The Public’s Role in Administrative Law

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Public participation in the rulemaking process serves a vital role in improving the law.

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Administrative law issues have ascended to the forefront of the national policy debate, as the Trump Administration pursues its agenda of regulatory reform. That agenda has renewed longstanding questions about the role of cost-benefit analysis in agency rulemaking decisions, the value of formal hearings over new significant regulations, and the constitutional authority of the president to order regulatory priorities. Underlying these questions lies a still more foundational question: What role should the public play in the regulatory process?

That question framed the 2017 Annual Penn Program on Regulation Lecture held at the University of Pennsylvania Law School. This year’s distinguished regulation lecture was delivered by Eugene Scalia, one of the nation’s foremost private practitioners in the administrative law arena.

A partner in the Washington, D.C. office of the law firm Gibson, Dunn & Crutcher, Scalia serves as the co-chair of the firm’s Administrative Law and Regulatory Practice Group—a role in which he has litigated a series of cases that have had important implications for administrative and regulatory law. In addition to his leading work in his capacity as a private attorney, Scalia previously served as Solicitor for the U.S. Department of Labor, where he was responsible for all Labor Department litigation stemming from the laws administered by the agency, including matters involving the Occupational Safety and Health Act, ERISA, the Family and Medical Leave Act, and the minimum wage and overtime provisions of the Fair Labor Standards Act.

In his lecture at Penn Law, Scalia addressed the role of the public—including advocacy groups, companies, and lawyers, among others—in agency rulemaking. He argued that public participation in the rulemaking process serves a vital role in improving the law by providing agency officials with important information and viewpoints that help them enhance their cost-benefit analysis and ultimately make better decisions.

Drawing on his extensive experience as an administrative law practitioner, Scalia recounted his involvement as a private lawyer challenging the adequacy of the U.S. Securities and Exchange Commission’s cost-benefit analysis of regulations—which ultimately resulted in judicial instruction that the Commission improve the quality of its regulatory analysis.

Scalia concluded his remarks by showing how the U.S. Supreme Court’s recent decision in Michigan v. EPA reinforced the value of public participation. In view of this decision, he explained that the rulemaking process serves to empower the public because it requires the government to take seriously ideas submitted during the comment period—and either to adopt those ideas or to provide a good explanation for declining to do so.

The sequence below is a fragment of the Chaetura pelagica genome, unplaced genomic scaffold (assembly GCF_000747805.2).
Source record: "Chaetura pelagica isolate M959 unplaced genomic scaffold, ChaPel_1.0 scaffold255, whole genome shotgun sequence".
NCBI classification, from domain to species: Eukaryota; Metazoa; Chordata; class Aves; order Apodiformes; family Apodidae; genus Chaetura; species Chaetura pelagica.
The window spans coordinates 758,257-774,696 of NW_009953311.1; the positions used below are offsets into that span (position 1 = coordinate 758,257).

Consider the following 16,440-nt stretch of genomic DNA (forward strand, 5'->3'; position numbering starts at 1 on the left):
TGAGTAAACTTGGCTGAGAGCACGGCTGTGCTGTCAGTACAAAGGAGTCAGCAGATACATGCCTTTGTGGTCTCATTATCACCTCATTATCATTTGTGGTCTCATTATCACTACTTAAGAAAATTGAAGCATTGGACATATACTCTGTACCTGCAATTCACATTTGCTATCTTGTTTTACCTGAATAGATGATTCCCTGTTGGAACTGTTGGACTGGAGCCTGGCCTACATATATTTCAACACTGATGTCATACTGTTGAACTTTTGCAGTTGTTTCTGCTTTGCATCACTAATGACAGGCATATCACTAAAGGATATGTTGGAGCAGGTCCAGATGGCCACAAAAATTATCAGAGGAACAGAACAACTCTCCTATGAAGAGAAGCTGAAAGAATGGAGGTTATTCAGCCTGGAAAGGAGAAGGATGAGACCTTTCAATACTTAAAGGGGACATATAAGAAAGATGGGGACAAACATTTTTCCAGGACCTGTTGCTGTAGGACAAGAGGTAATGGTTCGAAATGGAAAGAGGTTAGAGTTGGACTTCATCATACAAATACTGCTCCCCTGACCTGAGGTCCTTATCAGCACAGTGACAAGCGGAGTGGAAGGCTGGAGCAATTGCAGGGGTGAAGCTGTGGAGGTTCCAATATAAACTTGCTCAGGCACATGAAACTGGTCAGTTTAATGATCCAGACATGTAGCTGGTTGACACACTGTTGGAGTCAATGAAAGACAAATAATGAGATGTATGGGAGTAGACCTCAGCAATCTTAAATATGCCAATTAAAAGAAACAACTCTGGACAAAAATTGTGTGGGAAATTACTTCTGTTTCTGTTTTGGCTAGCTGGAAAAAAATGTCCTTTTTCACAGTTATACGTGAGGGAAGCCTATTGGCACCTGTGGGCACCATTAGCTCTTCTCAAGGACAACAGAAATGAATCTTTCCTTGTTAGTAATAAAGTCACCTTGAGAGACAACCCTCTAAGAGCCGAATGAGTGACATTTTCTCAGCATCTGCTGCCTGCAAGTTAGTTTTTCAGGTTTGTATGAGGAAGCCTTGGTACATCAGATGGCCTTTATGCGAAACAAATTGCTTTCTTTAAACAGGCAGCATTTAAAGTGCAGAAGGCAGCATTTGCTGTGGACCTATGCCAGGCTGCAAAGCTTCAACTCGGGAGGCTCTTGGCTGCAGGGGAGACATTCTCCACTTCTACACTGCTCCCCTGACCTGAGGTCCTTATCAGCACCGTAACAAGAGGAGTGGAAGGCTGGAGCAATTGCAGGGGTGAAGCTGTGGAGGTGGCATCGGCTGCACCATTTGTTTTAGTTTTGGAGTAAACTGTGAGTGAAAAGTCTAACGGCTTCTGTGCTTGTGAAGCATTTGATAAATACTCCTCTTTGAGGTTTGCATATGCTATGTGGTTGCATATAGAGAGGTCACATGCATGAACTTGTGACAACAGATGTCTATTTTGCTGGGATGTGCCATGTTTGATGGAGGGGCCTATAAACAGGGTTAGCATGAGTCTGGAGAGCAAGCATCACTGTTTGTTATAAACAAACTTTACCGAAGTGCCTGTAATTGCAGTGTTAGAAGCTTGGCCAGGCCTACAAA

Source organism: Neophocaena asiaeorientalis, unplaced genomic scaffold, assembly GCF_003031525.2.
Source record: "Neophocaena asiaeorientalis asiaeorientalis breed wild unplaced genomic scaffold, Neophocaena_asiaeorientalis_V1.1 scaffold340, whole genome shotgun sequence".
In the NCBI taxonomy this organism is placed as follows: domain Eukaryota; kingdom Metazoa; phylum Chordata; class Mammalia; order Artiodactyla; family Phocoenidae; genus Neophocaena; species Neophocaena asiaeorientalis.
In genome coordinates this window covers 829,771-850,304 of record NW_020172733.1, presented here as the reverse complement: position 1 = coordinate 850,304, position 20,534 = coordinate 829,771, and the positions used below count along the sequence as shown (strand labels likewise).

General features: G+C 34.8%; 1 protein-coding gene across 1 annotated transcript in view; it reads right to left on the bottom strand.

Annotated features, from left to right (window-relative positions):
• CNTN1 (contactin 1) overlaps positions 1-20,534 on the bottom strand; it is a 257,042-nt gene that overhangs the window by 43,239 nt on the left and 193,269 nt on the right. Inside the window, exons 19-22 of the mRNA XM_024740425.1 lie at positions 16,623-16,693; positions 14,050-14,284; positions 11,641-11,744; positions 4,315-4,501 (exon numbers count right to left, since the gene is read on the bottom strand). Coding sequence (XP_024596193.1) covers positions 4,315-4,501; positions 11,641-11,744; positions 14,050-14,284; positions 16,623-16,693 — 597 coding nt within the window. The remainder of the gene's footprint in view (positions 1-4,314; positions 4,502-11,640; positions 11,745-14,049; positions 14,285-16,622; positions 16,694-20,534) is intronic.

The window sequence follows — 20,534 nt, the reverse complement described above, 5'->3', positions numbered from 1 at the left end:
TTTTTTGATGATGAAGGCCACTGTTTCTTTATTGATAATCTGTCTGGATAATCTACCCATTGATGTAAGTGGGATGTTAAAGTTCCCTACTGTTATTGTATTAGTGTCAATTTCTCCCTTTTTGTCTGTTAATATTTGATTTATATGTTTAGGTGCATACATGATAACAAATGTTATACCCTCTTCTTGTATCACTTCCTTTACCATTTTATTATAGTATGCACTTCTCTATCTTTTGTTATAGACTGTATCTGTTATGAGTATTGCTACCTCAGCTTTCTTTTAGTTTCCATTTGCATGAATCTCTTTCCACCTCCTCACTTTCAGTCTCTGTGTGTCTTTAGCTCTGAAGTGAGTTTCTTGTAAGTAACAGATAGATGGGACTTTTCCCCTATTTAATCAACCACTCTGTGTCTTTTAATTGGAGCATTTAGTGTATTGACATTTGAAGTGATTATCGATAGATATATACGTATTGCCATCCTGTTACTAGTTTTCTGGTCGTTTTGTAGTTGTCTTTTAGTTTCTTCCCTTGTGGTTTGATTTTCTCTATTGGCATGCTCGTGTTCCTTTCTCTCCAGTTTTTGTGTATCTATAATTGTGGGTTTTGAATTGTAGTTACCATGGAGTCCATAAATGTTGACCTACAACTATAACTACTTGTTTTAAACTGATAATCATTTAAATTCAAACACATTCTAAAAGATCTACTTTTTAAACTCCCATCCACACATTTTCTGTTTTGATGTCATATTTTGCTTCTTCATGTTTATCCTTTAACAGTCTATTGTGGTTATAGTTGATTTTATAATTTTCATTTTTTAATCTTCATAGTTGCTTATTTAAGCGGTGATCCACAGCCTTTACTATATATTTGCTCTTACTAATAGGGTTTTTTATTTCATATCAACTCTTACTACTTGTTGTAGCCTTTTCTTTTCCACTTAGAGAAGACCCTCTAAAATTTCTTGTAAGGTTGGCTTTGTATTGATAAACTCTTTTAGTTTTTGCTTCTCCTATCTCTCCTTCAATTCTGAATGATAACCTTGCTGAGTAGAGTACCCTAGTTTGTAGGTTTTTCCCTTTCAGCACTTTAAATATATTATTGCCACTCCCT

The Regulatory Review was honored to host Scalia at Penn Law, and we hope that his lecture, reproduced here in three parts, will inspire future discussion and debate about the administrative state and the public’s role in shaping it.

The Value of Public Participation in Rulemaking

September 25, 2017  | Eugene Scalia

Administrative law might seem an obscure and dry topic to some, but at bottom, its subject is government and democracy. Outsiders play a crucial role in our system of administrative law—that is, companies, unions, environmental groups, and others, including lawyers. As the administrative state expands and Congress punts more—and more difficult—policy questions to agencies, it is often by appearing before those agencies that the public participates in the development—and improvement—of the law.

Cost-Benefit Analysis and Reasoned Agency Decision-Making

September 26, 2017  | Eugene Scalia

A number of academics have concluded that the D.C. Circuit has demanded too much of financial regulatory agencies, and some have suggested that requiring cost-benefit analysis of financial rules is too tall an order. To be sure, there are limits to the economic analysis that can be performed on any rule. But the U.S. Securities and Exchange Commission 10 years ago was not pushing those limits—it was not trying to engage in a genuine analysis of the economic effects of its rules at all.

Concluding Thoughts on Cost-Benefit Analysis and the Public’s Impact in Rulemaking

September 27, 2017  | Eugene Scalia

The upshot of the recent Supreme Court decision, Michigan v. EPA, is that some form of cost-benefit analysis is appropriate in almost every rulemaking. For the public, the case also reflects an empowering point about the rulemaking process: if the public cogently presents an idea in a comment, the government must give that idea consideration and either adopt it or give a sensible explanation for not doing so. In this way, the public can help shape the agency’s duties in a rulemaking through the substance of the record evidence and comments they supply.